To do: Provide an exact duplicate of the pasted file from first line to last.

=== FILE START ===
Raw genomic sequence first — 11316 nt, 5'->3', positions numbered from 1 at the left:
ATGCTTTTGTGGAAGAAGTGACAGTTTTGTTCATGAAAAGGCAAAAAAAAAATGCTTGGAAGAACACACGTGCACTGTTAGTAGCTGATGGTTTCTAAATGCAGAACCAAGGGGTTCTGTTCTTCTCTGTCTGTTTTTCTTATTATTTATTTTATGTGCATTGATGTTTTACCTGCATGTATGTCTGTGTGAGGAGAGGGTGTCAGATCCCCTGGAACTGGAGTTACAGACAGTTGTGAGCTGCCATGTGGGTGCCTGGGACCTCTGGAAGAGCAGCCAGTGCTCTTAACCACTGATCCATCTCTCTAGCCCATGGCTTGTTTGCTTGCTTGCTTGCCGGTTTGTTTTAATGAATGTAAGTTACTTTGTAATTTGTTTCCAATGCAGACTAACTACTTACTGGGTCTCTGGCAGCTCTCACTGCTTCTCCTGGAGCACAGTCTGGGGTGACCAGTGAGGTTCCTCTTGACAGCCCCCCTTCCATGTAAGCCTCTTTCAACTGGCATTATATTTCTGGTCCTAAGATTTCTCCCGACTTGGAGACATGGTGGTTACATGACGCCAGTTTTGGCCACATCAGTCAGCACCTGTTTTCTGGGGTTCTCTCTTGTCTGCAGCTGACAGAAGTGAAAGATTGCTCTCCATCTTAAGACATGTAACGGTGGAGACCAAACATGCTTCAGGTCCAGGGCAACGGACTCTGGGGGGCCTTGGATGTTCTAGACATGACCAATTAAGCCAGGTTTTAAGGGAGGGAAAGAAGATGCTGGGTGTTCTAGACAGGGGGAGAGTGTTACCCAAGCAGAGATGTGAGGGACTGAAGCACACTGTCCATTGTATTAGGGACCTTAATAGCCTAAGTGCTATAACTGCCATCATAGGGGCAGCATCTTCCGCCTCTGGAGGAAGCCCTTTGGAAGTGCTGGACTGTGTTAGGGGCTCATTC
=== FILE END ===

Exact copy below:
Raw genomic sequence first — 11316 nt, 5'->3', positions numbered from 1 at the left:
ATGCTTTTGTGGAAGAAGTGACAGTTTTGTTCATGAAAAGGCAAAAAAAAAATGCTTGGAAGAACACACGTGCACTGTTAGTAGCTGATGGTTTCTAAATGCAGAACCAAGGGGTTCTGTTCTTCTCTGTCTGTTTTTCTTATTATTTATTTTATGTGCATTGATGTTTTACCTGCATGTATGTCTGTGTGAGGAGAGGGTGTCAGATCCCCTGGAACTGGAGTTACAGACAGTTGTGAGCTGCCATGTGGGTGCCTGGGACCTCTGGAAGAGCAGCCAGTGCTCTTAACCACTGATCCATCTCTCTAGCCCATGGCTTGTTTGCTTGCTTGCTTGCCGGTTTGTTTTAATGAATGTAAGTTACTTTGTAATTTGTTTCCAATGCAGACTAACTACTTACTGGGTCTCTGGCAGCTCTCACTGCTTCTCCTGGAGCACAGTCTGGGGTGACCAGTGAGGTTCCTCTTGACAGCCCCCCTTCCATGTAAGCCTCTTTCAACTGGCATTATATTTCTGGTCCTAAGATTTCTCCCGACTTGGAGACATGGTGGTTACATGACGCCAGTTTTGGCCACATCAGTCAGCACCTGTTTTCTGGGGTTCTCTCTTGTCTGCAGCTGACAGAAGTGAAAGATTGCTCTCCATCTTAAGACATGTAACGGTGGAGACCAAACATGCTTCAGGTCCAGGGCAACGGACTCTGGGGGGCCTTGGATGTTCTAGACATGACCAATTAAGCCAGGTTTTAAGGGAGGGAAAGAAGATGCTGGGTGTTCTAGACAGGGGGAGAGTGTTACCCAAGCAGAGATGTGAGGGACTGAAGCACACTGTCCATTGTATTAGGGACCTTAATAGCCTAAGTGCTATAACTGCCATCATAGGGGCAGCATCTTCCGCCTCTGGAGGAAGCCCTTTGGAAGTGCTGGACTGTGTTAGGGGCTCATTC